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Counseling

Our Mission

The mission of the School Counseling Program of Chesterfield County Public Schools is to empower all students to become productive and contributing members of society. In partnership with families, staff members and the community, school counselors provide a developmental program that addresses the academic, personal/social and career development of students.

To Fax your Counselor: (804) 748-5723
Follow us on Twitter: @LCB_Counseling

Skyhawk Newsletter 2020

Seniors can join the “Class of 2020” google classroom with the code 36wg76

College Board – AP Course information (Changes)

Counselor’s Philosophy
The Professional School Counselors of Lloyd C. Bird High School Believe:

  • All students can achieve and deserve equitable access to resources and a rigorous curriculum that will expand their post-secondary options.
  • All students’ dignity and culture is respected and valued
  • All students will have access to a school counseling program that is managed by masters degreed , state certified professional school counselors
  • The school counselors will act as advocates for all students
  • The school counselors will lead a collaborative effort to design, implement, assess, and continuously improve a comprehensive data driven school counseling program
  • The school counselors will collaborate with families, educators, and community resources to assists students in their academic, personal/social, and career development
  • In accordance to the State of Virginia initiative the school counselors will strive to ensure newly arriving military dependents have a smooth and accommodating transition.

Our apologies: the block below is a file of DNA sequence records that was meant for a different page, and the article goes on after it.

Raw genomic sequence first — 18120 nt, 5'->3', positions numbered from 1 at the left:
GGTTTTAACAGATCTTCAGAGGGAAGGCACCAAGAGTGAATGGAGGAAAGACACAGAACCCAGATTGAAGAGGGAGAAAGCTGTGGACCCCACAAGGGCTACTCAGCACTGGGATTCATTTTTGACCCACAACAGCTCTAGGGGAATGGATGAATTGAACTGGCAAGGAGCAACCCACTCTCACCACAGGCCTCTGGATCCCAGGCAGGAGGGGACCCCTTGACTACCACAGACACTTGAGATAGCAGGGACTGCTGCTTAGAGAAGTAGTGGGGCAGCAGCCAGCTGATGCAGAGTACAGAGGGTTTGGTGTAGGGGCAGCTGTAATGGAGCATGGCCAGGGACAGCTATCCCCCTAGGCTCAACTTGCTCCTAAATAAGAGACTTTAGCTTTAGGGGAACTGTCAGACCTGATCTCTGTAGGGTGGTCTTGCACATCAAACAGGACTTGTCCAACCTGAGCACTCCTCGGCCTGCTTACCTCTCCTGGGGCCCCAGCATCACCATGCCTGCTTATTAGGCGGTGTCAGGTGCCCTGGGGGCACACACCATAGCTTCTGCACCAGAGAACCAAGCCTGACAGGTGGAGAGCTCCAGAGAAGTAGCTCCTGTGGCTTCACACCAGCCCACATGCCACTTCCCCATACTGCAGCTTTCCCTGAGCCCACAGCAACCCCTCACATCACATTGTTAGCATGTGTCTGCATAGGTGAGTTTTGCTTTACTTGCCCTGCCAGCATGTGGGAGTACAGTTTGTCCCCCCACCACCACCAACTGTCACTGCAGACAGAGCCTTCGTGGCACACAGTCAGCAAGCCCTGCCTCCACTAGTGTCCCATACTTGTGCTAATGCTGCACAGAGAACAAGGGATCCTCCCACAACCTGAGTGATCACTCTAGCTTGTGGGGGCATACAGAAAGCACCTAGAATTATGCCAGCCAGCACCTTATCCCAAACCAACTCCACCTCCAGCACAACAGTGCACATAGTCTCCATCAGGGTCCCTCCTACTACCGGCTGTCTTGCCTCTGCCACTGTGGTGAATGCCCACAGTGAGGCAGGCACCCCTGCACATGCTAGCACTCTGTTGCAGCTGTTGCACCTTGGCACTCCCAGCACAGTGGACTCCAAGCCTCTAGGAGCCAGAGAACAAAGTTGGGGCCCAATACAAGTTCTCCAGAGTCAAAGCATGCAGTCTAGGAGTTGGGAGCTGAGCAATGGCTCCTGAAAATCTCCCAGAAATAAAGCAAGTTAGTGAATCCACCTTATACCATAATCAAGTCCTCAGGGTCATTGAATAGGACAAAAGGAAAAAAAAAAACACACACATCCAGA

• The school counselors will engage in professional development to stay abreast of new counseling trends and best practices.

Individual Counseling

Individual Counseling is a one-to-one meeting with the counselor to discuss a problem or topic of interest that may be affecting their academic success. Friendship issues, worries, conflict resolution, difficulty coming to school, grief, and anger management are frequent issues facing children.

During sessions, students might:

  • talk about things that are important to them
  • use puppets to help express feelings and problems
  • role play situations
  • work on a plan to reach a goal
  • read stories that will help them learn and understand more about themselves
  • use the counseling office as a safe place to calm down when feeling upset
  • play games to learn ways to relate to others

Referrals for students to meet with a school counselor can be made by classroom teachers, principal, parents, or through student self-referrals.  Self-referral forms are available for all students in grades 3-5, and can be obtained from the student’s teacher.  Parents are welcome to call or e-mail the counselors at any time to request individual counseling for their child.  While students may see us at any time for brief discussions, parental permission must be granted in order for a counselor to work with a student for a series multiple, planned sessions.